Meredith Monk established herself on the New York avant scene as a solo singer with several albums I believe that gained her an underground following. Her music was sung to syllables of her own making. There was repetition but the music had a feel more of an imaginary ethnic music of a ritualistic sort and performance art than minimalism as it was then enjoying its first run downtown.
"Basket Rondo", in eight parts, is something a bit further on from her solo vocal music. It combines the quasi-ethnic originality with repeating ostinatos, rondo-style counterpoint and variations on both.
It is performed beautifully here and forms an important part of Ms. Monk's vocal output on the avant underground scene.
Eric Salzman became especially well-known for his composition "The Nude Paper Sermon" which combined a sort of stream-of-consciousness narrative with electronics and vocal ensemble. It came out on Nonesuch and was recently reissued by Labor. "Jukebox in the Tavern of Love" is a short mini-opera that concentrates on the vocal writing.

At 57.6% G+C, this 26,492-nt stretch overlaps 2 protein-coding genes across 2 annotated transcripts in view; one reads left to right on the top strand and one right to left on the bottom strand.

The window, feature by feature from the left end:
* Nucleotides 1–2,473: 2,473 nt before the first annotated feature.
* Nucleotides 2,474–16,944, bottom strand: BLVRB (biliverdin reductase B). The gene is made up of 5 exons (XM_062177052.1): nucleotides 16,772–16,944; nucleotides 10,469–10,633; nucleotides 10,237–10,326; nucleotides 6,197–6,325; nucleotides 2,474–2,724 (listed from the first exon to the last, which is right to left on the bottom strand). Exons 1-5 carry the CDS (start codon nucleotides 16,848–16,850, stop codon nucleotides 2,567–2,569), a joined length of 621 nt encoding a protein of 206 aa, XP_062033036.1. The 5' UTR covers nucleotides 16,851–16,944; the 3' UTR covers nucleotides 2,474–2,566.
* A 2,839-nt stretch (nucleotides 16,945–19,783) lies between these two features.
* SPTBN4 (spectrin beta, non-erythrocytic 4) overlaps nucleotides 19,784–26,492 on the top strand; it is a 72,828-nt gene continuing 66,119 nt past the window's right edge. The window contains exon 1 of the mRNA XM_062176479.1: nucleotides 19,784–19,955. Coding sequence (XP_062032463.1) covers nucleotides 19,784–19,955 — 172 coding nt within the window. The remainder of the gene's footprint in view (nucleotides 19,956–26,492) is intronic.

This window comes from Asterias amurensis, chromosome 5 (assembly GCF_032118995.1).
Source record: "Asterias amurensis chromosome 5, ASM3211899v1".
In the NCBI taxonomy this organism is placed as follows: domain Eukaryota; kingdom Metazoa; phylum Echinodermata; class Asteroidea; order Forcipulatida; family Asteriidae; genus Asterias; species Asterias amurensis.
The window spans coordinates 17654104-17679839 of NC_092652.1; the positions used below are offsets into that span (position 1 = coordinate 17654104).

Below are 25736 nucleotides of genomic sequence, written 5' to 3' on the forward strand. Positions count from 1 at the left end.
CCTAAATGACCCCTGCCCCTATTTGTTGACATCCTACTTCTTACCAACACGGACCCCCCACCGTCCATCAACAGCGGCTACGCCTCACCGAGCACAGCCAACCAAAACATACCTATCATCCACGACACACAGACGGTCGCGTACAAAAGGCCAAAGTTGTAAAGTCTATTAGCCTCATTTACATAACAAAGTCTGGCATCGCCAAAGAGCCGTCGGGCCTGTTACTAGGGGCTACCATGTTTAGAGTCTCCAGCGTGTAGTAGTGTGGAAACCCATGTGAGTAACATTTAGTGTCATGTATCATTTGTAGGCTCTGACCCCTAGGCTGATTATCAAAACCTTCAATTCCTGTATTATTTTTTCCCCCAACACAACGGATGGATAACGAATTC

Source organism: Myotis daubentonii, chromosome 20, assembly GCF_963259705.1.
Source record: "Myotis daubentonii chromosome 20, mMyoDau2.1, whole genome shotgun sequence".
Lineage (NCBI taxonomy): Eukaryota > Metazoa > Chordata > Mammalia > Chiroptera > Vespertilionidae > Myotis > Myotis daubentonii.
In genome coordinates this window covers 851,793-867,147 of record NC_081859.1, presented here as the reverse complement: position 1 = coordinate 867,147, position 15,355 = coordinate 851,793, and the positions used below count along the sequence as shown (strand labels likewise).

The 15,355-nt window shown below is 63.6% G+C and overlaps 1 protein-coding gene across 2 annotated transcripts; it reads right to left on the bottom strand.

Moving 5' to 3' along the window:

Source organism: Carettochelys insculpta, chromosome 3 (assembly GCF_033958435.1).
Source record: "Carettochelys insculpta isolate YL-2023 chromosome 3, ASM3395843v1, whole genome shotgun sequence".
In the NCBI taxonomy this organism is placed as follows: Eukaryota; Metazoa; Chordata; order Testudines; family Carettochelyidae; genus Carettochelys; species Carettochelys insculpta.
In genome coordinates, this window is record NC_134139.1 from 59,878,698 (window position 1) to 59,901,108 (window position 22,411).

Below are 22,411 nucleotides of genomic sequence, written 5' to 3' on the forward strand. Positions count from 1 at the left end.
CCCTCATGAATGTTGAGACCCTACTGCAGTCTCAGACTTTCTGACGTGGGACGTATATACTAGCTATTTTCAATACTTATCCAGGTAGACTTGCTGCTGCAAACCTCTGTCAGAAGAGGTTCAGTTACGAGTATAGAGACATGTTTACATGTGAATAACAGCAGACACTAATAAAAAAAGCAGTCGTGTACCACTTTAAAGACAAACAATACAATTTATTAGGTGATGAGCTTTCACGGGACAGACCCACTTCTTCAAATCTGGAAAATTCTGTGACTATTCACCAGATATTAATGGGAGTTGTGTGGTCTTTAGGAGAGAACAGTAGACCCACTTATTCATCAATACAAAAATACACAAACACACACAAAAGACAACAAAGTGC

It is the story of a local New York neighborhood bar during a storm and blackout. The bartender is about to close up when in walks a nun, a rabbi, a poet, a chorus-line dancer, and a utility worker. They while away the time waiting for the storm to clear by sharing each something poignant about their lives in a series of song-vignettes. It is music that combines early music, elements of Broadway musical and modern classical, with less of that latter than in the "Nude Paper Sermon" but there nonetheless.
It is a moving story and the music is fitting and original though a little less thoroughgoingly contemporary than some of his other compositions. The Monk work, on the other hand has a more modern and timeless quality.
The Western Wind Vocal Ensemble handles both very well. The Monk is in its way essential; the Salzman less so but nice to have.
Tomorrow another new release of Meredith Monk's piano music.